HaMirpeset Shelanu 249: From Benjy Forester
Please enjoy a D'var Torah this week from Benjy Forester, Rosh Tikvah 2016. Benjy is graduating this May from Washington University in St. Louis with a degree in the Philosophy-Neuroscience-Psychology (PNP) Program (while also dabbling briefly in klal shprach Yiddish). Benjy was an inaugural Nachshon Fellow last spring while studying in Jerusalem at Hebrew University, and is a lifelong Ramahnik with stints at the Ramah Day Camp, Camp Ramah in Wisconsin, and Ramah Israel Seminar. This will be his fifth summer on staff. Reflections on Parashat Shemini by Benjy Forester
Parashat Shemini describes the painful and confusing narrative of the death of Aaron’s sons, Nadab and Abihu. The priestly sons offer an unsolicited sacrifice to God. This alien/strange fire (esh zarah) offered to God seems not overtly malicious but clearly misguided, and it warrants the wrath of God in the form of instantaneous death. Beyond the speculation about the nature of the crime and punishment, a further mystery comes from their father Aaron’s reaction, which the text notes in one simple phrase: Vayidom Aharon; And Aaron was silent.
The shoresh (“root”) D-M-M found in Aaron’s silence appears in a famous prophetic story. Caught in a moment of desperation and zeal, Elijah (Kings I) sees a mighty wind, an earthquake, and a fire, but he does not find God in those natural demonstrations. Instead, Elijah finally hears a still (d’mama), small voice, and in it, he hears the word of God.
Rabbis Simon and Garfunkel offer their own take on the sound of silence, commenting, “The words of the prophets are written on the subway walls / And tenement halls / And whispered in the sounds of silence.” When direction seems most evident, we perhaps counterintuitively search in the void for guidance.
Through these examples, we learn of the power of silence, and the immense propensity for reflection, clarity, and emotion that emerge only when we not only clear our heads of noise, but also create a physical space of silence.
Caught in a moment of deep grief, Aaron’s silence roars a message of pain and vulnerability. Yet, tasked with his priestly duties that God reminds him about only verses later and without having time any formal grieving, Aaron uses his silence to spring him forward into his holy work. Likewise, frustrated with a crumbling moral world, Elijah finds clarity in the silence and returns to his prophetic work more focused and able.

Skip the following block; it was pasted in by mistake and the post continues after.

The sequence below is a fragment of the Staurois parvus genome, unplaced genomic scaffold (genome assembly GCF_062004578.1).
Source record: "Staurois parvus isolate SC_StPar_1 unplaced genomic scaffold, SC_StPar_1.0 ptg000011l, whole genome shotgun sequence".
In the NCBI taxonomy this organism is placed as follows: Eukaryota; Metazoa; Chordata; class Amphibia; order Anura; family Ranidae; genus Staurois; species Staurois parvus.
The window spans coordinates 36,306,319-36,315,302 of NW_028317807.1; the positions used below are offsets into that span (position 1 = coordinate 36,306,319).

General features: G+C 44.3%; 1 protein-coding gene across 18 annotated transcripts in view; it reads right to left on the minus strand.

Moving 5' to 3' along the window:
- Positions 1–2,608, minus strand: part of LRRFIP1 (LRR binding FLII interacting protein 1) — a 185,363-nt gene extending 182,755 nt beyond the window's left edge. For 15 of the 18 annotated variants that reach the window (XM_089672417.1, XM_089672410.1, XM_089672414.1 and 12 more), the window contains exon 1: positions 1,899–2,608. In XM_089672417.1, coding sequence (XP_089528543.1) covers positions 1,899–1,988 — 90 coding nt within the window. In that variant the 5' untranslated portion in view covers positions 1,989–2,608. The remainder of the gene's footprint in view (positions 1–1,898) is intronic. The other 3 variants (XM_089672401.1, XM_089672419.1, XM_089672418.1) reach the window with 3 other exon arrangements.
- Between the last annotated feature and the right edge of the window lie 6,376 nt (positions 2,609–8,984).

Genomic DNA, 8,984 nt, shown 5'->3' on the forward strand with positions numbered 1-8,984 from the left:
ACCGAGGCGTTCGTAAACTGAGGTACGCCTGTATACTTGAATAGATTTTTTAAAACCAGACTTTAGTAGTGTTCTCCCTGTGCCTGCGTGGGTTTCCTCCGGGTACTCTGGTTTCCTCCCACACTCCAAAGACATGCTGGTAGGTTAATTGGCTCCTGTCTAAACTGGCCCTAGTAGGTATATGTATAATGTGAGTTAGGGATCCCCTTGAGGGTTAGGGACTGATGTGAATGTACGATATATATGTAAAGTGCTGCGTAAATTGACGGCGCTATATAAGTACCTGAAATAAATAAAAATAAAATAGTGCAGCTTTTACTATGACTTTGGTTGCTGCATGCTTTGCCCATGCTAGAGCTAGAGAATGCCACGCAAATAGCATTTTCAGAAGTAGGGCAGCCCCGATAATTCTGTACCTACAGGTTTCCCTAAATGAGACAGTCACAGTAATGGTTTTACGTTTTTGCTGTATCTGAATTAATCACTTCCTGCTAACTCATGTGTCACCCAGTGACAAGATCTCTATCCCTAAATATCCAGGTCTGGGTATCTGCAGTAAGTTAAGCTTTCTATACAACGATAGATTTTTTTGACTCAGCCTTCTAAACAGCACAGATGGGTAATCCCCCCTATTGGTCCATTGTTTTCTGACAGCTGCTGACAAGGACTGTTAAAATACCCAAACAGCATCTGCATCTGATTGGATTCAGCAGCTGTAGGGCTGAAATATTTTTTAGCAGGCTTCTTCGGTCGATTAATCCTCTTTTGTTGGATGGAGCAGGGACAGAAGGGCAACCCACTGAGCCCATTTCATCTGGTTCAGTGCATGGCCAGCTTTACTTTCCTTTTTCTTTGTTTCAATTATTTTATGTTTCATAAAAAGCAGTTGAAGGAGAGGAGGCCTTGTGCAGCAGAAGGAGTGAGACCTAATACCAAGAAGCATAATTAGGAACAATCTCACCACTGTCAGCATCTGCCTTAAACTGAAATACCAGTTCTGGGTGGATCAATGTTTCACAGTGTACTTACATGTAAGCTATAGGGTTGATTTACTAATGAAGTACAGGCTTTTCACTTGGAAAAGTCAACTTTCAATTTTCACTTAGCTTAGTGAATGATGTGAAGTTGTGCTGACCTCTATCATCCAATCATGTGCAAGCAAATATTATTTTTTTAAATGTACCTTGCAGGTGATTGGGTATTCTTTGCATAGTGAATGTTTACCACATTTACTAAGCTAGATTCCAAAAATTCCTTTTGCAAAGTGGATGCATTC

The speed and bustle of camp provides ample opportunities for countless memories. Each hour of the day, from waking up until bedtime, situates us in meaningful activities with people we cherish in a place we learn to call home. Yet, eight weeks of action gets exhausting. Fortunately, the rhythm of camp includes intentional moments of carved out time and space for the silences that allow us to recharge, refocus, and reflect. When madrichim (“counselors”) check in each day with their campers during downtime or times of transition, the incredible power of the silence is felt. When chanichim (“campers”) sit on any of the scenic lookouts next to Lake Buckatabon and gaze out at the expanse of the Northwoods, they embrace the silence. The moments of Tefillah when chanichim and madrichim alike can get lost in the meditation of daily prayer welcomes in the powerful silence.
The greatest memories of camp often come at the loudest times. Hebrew musicals, sports competitions, the zimriyah (“music festival”), and rikudiah (“dance festival”) turn up the decibels and flood our camp with sounds of song, laughter, and cheers. Yet, those intense moments of great noise and enthusiasm are made possible only through the carved out times and spaces for reflective silence. Let us use this coming Shabbat as one such opportunity to consider all of the noise, both good and bad, from our last week, and give ourselves a moment to close our eyes and lips, and to open our ears to the sound of silence.